From The New York Times:
The hip-hop movement that coalesced in the Bronx during the 1970s has spread around the globe, colonizing not just music, but also art, sports, fashion and every other aspect of popular culture. This black American idiom has seeded so many variants — in Europe, Australia, Africa, Asia and the Middle East — that some historians of music no longer speak of a single hip-hop culture, but point to plural schools of hip-hop that have distinctive flavors.
Hip-hoppers abroad may be working the underground, producing trenchant political commentary or wielding verse in an actual revolution. But rap in the United States has been thoroughly commoditized and brought to heel by its corporate masters. Gone from most playlists are the high concept rappers in the mold of, say, Mos Def, who once had wide exposure speaking to issues of the moment.
With some interesting exceptions, the medium is recycling well-worn ideas, as though the practitioners have reached a kind of creative limit. The rap video, which has long teetered on the pornographic, remains an homage to conspicuous consumption, with rap celebrities like Rick Ross singing of self-aggrandizement, piles of money and insanely expensive cars — just as any number of artists did in the 1990s. The idiom has also remained overwhelmingly and unrelentingly male, with women mainly cast as part of the scenery.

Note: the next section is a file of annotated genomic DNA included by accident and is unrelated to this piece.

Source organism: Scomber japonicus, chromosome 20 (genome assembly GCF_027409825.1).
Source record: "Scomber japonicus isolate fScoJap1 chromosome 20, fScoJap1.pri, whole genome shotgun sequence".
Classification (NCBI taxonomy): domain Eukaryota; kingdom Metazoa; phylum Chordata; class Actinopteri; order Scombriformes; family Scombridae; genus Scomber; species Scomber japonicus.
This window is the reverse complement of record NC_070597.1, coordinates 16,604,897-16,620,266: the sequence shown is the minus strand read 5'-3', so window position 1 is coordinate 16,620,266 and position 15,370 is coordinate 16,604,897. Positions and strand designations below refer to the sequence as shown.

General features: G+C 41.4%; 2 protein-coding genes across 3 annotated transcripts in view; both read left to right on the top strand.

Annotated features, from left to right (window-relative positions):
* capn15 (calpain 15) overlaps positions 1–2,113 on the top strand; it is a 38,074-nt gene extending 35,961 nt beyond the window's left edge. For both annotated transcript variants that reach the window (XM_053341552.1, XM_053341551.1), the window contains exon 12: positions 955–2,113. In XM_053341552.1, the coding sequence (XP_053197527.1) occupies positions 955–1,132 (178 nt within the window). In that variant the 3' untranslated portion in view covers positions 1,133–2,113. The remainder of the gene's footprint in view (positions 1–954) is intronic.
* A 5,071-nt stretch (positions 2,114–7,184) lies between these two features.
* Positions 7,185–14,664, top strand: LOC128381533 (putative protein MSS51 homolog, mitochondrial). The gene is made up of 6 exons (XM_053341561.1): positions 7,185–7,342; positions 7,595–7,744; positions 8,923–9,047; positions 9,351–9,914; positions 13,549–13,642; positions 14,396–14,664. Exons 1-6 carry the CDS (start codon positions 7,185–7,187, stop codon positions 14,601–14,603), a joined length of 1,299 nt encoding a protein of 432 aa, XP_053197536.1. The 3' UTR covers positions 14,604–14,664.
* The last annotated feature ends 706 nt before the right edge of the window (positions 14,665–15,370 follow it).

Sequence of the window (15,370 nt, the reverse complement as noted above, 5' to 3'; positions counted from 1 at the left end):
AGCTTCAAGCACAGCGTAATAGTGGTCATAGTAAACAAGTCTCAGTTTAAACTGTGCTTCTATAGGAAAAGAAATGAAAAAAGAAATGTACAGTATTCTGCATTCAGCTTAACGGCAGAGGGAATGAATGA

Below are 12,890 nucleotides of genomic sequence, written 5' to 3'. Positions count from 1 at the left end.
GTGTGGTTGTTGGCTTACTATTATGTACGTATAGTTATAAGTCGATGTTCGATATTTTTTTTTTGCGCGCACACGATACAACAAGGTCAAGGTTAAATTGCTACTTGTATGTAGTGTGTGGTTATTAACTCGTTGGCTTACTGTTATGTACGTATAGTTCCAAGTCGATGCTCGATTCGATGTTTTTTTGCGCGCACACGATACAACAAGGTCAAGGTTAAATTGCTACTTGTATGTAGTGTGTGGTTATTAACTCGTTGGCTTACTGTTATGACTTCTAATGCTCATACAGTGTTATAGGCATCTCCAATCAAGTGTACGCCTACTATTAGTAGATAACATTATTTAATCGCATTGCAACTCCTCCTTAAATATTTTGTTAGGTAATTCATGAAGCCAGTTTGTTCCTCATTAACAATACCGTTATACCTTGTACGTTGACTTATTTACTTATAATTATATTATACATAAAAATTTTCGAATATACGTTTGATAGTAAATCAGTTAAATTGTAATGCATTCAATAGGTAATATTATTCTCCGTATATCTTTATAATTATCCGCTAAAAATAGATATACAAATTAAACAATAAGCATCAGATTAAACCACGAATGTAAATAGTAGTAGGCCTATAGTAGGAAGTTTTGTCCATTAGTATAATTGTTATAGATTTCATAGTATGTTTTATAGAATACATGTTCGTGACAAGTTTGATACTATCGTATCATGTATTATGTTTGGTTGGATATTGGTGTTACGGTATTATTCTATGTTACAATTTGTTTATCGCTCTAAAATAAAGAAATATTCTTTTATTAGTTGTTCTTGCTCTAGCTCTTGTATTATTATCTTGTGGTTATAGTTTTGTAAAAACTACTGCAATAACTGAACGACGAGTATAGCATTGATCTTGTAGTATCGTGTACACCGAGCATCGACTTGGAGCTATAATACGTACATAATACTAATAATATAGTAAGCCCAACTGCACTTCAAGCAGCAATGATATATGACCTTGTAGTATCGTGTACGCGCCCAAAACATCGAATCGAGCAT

In capitalism, everything that rises must converge, to quote Flannery O’Connor. Given that rap and pop are corporate products, it is only logical that they would coalesce. Mainstream pop stars are increasingly seeking street cred by featuring rappers on their records. Money talks, of course. And rappers known for hard-core lyrics clean up very nicely when they sign on for cameo appearances with fresh-scrubbed pop stars like Justin Bieber.
It was only a matter of time before a hip-hop star would blow through the lines separating pop from rap and appeal to two lucrative audiences at once. And it was as inevitable that hip-hop purists would swiftly cry foul. It is particularly upsetting to the hip-hop boys club that the most successful transgressor, a freshly minted megastar named Nicki Minaj, is a woman.
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